Government bureaucracies usually take a long time in changing a policy. In this case, he said, “I have never, ever seen such a wide ranging review executed with such alacrity.”

Although he blamed Quintan Wiktorowicz, a member of Obama’s National Security Council, for implementing the Obama Administration’s new overall policy of accommodating radical Islam, including the pro-terrorist Muslim Brotherhood, Gorka said Spencer Ackerman of Wired Magazine had helped sparked the review of federal counter-terrorism training materials through a series of controversial articles. One of those articles ran under an inflammatory headline about “Islamophobia” supposedly characterizing the federal government’s response to global Islamic terrorism.

As a result of this kind of coverage and the new policy, Gorka said the Obama Administration today forbids the use of the word “Jihad” to describe the terrorists that target America for destruction, even though they are members of the Muslim religion and openly declare their Islamic aims. What is happening in terms of redefining the threat is “unprecedented” and dangerous, he said.

The battle against radical Islam has been transformed into a concern, under President Obama and his adviser Quintan Wiktorowicz, about “violent extremism,” not Islamic terrorists or Islamists, he said.

Gorka said that the administration believes there are “good” Islamists and “bad” Islamists and the former can be dealt with. He said this policy is apparent in the decision by Secretary of State Hillary Clinton to have contact with the Muslim Brotherhood “Supreme Guide” Mohammed Badei.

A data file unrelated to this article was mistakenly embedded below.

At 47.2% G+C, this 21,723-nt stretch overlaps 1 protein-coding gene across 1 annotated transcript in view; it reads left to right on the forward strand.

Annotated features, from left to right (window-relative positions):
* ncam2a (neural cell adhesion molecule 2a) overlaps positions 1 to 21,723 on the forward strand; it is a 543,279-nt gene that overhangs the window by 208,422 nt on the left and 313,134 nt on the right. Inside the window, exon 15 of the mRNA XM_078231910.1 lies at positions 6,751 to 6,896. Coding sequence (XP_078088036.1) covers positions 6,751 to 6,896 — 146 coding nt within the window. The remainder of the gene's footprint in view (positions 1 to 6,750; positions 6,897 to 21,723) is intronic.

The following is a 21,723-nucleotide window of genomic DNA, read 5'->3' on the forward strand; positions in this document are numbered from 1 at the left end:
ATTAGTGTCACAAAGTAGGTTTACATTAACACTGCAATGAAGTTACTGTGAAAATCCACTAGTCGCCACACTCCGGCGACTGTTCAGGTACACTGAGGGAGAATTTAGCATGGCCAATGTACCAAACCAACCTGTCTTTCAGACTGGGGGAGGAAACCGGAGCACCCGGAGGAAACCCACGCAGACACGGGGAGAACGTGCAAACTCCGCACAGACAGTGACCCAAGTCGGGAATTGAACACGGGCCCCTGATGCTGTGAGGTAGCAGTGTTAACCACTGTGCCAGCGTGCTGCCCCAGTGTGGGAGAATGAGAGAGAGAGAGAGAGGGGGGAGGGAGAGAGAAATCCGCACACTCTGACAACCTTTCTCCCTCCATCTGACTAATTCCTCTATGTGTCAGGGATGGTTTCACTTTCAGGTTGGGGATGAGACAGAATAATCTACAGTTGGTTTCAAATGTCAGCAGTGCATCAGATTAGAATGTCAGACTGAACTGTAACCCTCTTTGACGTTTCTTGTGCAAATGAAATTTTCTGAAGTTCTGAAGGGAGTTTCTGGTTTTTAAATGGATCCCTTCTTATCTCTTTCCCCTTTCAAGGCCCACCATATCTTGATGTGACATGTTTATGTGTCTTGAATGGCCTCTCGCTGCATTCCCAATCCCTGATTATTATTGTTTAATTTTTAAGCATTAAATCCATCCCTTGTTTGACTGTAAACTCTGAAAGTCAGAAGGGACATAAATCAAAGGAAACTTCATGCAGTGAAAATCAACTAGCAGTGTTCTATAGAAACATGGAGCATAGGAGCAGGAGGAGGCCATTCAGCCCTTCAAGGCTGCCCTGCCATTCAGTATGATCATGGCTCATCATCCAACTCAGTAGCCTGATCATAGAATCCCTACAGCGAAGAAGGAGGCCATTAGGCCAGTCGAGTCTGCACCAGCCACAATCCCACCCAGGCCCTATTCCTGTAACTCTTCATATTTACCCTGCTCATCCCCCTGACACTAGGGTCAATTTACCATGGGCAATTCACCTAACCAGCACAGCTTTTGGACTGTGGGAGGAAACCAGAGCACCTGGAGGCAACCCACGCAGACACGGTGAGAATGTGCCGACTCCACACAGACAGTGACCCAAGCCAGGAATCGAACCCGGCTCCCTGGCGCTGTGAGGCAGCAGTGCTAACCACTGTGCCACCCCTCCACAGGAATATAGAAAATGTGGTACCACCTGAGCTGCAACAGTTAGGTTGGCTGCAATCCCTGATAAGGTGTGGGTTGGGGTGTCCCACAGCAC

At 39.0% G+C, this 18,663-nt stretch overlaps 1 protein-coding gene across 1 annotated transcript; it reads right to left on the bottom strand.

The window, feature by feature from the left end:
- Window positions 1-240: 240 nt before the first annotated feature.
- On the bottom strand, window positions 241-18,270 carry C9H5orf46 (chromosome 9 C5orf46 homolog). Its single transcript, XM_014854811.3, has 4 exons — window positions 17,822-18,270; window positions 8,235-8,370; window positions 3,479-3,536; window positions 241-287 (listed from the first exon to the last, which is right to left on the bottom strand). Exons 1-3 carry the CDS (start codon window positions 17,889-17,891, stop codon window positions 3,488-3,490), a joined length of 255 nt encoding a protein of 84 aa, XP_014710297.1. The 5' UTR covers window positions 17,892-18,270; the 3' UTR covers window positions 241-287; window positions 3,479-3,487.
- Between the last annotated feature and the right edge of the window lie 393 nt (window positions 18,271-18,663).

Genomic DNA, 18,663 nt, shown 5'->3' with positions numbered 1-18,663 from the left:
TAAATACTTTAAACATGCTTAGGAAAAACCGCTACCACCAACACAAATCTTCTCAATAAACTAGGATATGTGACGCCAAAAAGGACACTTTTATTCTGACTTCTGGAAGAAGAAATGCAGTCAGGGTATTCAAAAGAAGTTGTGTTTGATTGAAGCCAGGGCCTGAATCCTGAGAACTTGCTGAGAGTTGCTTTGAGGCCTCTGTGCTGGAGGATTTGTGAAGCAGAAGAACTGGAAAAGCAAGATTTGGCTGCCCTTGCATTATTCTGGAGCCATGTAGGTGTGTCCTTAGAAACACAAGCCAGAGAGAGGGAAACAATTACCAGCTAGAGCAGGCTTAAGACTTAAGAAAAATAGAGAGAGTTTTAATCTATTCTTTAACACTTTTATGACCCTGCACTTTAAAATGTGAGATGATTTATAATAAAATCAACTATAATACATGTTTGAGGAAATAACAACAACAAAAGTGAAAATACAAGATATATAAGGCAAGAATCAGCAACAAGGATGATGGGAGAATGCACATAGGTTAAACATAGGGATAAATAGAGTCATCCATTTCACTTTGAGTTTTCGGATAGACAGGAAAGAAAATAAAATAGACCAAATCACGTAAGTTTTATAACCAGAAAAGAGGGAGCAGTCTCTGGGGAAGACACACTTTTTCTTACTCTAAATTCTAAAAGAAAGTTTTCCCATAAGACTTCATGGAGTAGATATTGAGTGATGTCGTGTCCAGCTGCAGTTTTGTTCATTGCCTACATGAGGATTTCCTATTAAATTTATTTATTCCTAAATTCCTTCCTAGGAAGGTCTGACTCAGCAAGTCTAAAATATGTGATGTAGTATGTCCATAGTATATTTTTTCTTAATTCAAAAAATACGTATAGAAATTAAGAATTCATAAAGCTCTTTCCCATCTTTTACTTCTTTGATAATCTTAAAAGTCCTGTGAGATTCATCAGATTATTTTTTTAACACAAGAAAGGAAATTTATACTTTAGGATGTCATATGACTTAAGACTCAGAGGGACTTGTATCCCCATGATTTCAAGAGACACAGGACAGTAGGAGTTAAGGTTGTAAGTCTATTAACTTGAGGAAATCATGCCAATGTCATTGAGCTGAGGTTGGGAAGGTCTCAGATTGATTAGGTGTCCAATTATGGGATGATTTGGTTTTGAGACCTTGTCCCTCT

While some Islamists are violent and others use democratic methods to achieve power, Gorka said the fact is that they share the same goal—a world-wide system based on Sharia, or Islamic law, resulting in the destruction of America’s constitutional system of government.

Gorka said the process of changing the U.S. approach to radical Islam has even become “un-American” in the sense that training materials, including his own, are being censored by federal authorities without the trainers being told who is ordering them altered or deleted and why. “I was one of the victims of that review,” he said, explaining that certain slides from one of his FBI presentations were ordered removed. There is no “recourse to appeal” in the unfair process, he said.

Ominously, he said that U.S.-based groups sympathetic or linked to the Muslim Brotherhood are reported to have had an influence on the federal committee set up to review the materials, a fact confirmed by Ryan Mauro, a national security analyst with the Clarion Fund. Mauro reported that Islamists are even exercising influence over what the FBI is telling its agents.

Mauro told Accuracy in Media that another factor behind the ongoing review, in addition to the inflammatory reporting of Wired blogger Ackerman, is the influence of the George Soros-funded Center for American Progress (CAP), which issued a “Fear, Inc.” report attacking critics of radical Islam as bigots involved in “Islamophobia.”

To understand the dramatic nature of the change that is taking place, Gorka noted that the 600-page bipartisan 9/11 commission report, released in 2004, mentioned Islam 322 times and Jihad as a form of “Holy War” against the West 126 times. But the Obama Administration’s 2009 National Intelligence Strategy, a presidential-level document, doesn’t mention Islam or Jihad once, he said.